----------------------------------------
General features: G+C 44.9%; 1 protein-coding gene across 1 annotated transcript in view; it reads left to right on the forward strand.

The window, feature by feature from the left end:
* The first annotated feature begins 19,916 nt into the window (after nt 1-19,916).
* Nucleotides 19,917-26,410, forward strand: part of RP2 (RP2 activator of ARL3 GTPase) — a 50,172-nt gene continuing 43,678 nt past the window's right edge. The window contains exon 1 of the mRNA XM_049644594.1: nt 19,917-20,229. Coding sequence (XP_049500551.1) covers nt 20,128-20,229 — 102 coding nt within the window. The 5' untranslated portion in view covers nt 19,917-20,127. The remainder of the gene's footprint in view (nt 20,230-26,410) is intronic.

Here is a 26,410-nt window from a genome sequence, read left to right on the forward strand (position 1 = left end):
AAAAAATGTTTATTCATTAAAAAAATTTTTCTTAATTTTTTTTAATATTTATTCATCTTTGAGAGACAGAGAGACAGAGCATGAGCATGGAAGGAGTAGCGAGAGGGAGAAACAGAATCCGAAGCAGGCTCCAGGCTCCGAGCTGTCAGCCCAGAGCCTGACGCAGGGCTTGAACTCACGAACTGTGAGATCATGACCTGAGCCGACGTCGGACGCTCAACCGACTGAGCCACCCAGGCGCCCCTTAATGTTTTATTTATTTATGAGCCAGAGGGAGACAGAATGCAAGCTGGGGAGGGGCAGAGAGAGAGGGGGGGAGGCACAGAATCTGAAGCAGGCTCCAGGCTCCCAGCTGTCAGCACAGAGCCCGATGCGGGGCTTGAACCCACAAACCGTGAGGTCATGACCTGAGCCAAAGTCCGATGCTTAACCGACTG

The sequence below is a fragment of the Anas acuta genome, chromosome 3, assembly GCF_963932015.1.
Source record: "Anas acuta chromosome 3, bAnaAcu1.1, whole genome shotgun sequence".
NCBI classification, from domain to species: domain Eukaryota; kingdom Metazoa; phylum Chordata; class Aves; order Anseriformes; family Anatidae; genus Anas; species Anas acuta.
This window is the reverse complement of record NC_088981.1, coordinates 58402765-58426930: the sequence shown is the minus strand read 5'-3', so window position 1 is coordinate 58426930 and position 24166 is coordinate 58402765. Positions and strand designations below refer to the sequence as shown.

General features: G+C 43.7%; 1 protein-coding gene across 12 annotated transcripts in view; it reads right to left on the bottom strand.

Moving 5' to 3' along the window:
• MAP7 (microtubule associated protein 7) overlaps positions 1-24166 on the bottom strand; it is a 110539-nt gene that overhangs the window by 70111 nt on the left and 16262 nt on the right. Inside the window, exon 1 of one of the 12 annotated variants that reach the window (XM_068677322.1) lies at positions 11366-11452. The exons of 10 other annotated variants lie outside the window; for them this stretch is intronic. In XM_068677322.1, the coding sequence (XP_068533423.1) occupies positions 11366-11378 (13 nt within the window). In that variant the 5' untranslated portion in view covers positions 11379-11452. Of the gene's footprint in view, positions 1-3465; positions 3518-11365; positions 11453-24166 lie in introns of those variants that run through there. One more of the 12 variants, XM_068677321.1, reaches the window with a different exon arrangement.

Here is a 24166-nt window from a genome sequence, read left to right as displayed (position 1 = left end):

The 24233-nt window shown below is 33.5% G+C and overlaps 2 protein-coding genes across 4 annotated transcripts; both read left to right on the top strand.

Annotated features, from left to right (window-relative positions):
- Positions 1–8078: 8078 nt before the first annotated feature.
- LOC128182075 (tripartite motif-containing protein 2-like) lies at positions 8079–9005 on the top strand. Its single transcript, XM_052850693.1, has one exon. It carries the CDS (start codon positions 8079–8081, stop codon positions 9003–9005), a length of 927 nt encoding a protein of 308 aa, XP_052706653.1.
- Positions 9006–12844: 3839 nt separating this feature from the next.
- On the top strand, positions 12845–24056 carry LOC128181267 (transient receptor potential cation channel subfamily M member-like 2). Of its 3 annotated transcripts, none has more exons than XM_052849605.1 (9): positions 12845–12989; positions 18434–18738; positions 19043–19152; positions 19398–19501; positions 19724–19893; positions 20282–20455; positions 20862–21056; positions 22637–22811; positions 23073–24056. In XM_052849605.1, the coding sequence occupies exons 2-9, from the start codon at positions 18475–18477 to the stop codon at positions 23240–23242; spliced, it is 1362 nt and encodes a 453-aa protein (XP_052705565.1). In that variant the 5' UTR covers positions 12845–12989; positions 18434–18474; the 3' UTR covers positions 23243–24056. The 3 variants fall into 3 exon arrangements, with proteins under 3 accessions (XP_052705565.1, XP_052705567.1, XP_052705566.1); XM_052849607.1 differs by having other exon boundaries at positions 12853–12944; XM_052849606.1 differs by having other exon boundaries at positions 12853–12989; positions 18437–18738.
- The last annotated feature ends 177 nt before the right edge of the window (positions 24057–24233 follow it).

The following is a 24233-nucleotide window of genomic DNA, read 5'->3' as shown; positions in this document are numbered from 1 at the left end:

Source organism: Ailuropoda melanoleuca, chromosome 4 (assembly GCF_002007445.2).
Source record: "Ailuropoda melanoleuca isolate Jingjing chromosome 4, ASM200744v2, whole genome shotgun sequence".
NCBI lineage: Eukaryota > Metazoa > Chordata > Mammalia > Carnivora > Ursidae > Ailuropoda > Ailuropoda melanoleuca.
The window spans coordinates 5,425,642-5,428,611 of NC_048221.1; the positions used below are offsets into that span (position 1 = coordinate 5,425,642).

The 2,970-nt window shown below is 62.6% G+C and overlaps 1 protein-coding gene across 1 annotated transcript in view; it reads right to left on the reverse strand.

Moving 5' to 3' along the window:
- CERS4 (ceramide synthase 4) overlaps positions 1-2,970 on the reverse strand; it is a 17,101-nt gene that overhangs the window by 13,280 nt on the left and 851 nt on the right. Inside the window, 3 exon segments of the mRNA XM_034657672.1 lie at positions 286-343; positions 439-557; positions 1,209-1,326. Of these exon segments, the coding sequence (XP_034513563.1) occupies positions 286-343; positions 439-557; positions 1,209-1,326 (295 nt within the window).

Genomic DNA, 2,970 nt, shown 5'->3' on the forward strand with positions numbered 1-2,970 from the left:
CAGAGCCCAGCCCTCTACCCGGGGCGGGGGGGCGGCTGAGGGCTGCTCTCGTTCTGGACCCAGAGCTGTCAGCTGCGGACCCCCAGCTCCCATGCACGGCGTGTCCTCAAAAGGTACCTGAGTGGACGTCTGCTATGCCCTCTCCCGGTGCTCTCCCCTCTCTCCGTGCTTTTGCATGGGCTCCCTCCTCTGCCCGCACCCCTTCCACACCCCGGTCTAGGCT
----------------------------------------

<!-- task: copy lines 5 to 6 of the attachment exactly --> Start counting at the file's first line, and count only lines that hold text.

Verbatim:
Here is a 26,410-nt window from a genome sequence, read left to right on the forward strand (position 1 = left end):
AAAAAATGTTTATTCATTAAAAAAATTTTTCTTAATTTTTTTTAATATTTATTCATCTTTGAGAGACAGAGAGACAGAGCATGAGCATGGAAGGAGTAGCGAGAGGGAGAAACAGAATCCGAAGCAGGCTCCAGGCTCCGAGCTGTCAGCCCAGAGCCTGACGCAGGGCTTGAACTCACGAACTGTGAGATCATGACCTGAGCCGACGTCGGACGCTCAACCGACTGAGCCACCCAGGCGCCCCTTAATGTTTTATTTATTTATGAGCCAGAGGGAGACAGAATGCAAGCTGGGGAGGGGCAGAGAGAGAGGGGGGGAGGCACAGAATCTGAAGCAGGCTCCAGGCTCCCAGCTGTCAGCACAGAGCCCGATGCGGGGCTTGAACCCACAAACCGTGAGGTCATGACCTGAGCCAAAGTCCGATGCTTAACCGACTG